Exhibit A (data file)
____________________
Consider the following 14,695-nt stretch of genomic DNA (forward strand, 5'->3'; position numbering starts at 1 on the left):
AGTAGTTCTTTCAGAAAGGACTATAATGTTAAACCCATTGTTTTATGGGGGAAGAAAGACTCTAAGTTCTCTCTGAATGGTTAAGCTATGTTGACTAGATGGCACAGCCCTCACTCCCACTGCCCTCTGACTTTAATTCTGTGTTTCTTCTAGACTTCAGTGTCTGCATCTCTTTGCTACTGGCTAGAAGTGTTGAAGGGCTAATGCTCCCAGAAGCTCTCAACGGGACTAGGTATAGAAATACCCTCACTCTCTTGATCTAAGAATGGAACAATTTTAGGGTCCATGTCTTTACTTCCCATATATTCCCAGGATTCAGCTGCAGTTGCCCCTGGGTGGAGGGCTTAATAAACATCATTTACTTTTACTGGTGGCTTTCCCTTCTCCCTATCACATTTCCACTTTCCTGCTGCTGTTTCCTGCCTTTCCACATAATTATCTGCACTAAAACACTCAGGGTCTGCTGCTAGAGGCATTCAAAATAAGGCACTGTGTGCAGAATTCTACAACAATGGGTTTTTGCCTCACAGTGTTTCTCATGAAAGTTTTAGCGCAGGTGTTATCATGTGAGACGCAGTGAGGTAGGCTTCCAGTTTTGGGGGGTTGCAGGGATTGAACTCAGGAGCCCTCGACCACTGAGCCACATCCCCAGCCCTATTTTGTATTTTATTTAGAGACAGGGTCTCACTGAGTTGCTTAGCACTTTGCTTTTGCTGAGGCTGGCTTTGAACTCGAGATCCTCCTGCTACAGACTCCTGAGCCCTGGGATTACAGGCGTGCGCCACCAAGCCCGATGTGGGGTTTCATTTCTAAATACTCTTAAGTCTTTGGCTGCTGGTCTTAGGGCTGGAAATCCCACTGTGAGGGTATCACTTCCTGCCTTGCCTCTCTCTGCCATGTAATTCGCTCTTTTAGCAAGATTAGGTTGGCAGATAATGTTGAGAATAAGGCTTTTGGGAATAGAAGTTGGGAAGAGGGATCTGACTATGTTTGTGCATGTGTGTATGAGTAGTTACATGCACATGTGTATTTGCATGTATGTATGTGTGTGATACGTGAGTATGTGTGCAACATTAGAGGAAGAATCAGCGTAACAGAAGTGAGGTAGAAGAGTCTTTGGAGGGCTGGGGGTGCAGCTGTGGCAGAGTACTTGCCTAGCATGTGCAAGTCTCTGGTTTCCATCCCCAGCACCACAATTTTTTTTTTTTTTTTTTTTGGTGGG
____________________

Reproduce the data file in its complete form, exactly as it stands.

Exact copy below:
Consider the following 14,695-nt stretch of genomic DNA (forward strand, 5'->3'; position numbering starts at 1 on the left):
AGTAGTTCTTTCAGAAAGGACTATAATGTTAAACCCATTGTTTTATGGGGGAAGAAAGACTCTAAGTTCTCTCTGAATGGTTAAGCTATGTTGACTAGATGGCACAGCCCTCACTCCCACTGCCCTCTGACTTTAATTCTGTGTTTCTTCTAGACTTCAGTGTCTGCATCTCTTTGCTACTGGCTAGAAGTGTTGAAGGGCTAATGCTCCCAGAAGCTCTCAACGGGACTAGGTATAGAAATACCCTCACTCTCTTGATCTAAGAATGGAACAATTTTAGGGTCCATGTCTTTACTTCCCATATATTCCCAGGATTCAGCTGCAGTTGCCCCTGGGTGGAGGGCTTAATAAACATCATTTACTTTTACTGGTGGCTTTCCCTTCTCCCTATCACATTTCCACTTTCCTGCTGCTGTTTCCTGCCTTTCCACATAATTATCTGCACTAAAACACTCAGGGTCTGCTGCTAGAGGCATTCAAAATAAGGCACTGTGTGCAGAATTCTACAACAATGGGTTTTTGCCTCACAGTGTTTCTCATGAAAGTTTTAGCGCAGGTGTTATCATGTGAGACGCAGTGAGGTAGGCTTCCAGTTTTGGGGGGTTGCAGGGATTGAACTCAGGAGCCCTCGACCACTGAGCCACATCCCCAGCCCTATTTTGTATTTTATTTAGAGACAGGGTCTCACTGAGTTGCTTAGCACTTTGCTTTTGCTGAGGCTGGCTTTGAACTCGAGATCCTCCTGCTACAGACTCCTGAGCCCTGGGATTACAGGCGTGCGCCACCAAGCCCGATGTGGGGTTTCATTTCTAAATACTCTTAAGTCTTTGGCTGCTGGTCTTAGGGCTGGAAATCCCACTGTGAGGGTATCACTTCCTGCCTTGCCTCTCTCTGCCATGTAATTCGCTCTTTTAGCAAGATTAGGTTGGCAGATAATGTTGAGAATAAGGCTTTTGGGAATAGAAGTTGGGAAGAGGGATCTGACTATGTTTGTGCATGTGTGTATGAGTAGTTACATGCACATGTGTATTTGCATGTATGTATGTGTGTGATACGTGAGTATGTGTGCAACATTAGAGGAAGAATCAGCGTAACAGAAGTGAGGTAGAAGAGTCTTTGGAGGGCTGGGGGTGCAGCTGTGGCAGAGTACTTGCCTAGCATGTGCAAGTCTCTGGTTTCCATCCCCAGCACCACAATTTTTTTTTTTTTTTTTTTTGGTGGG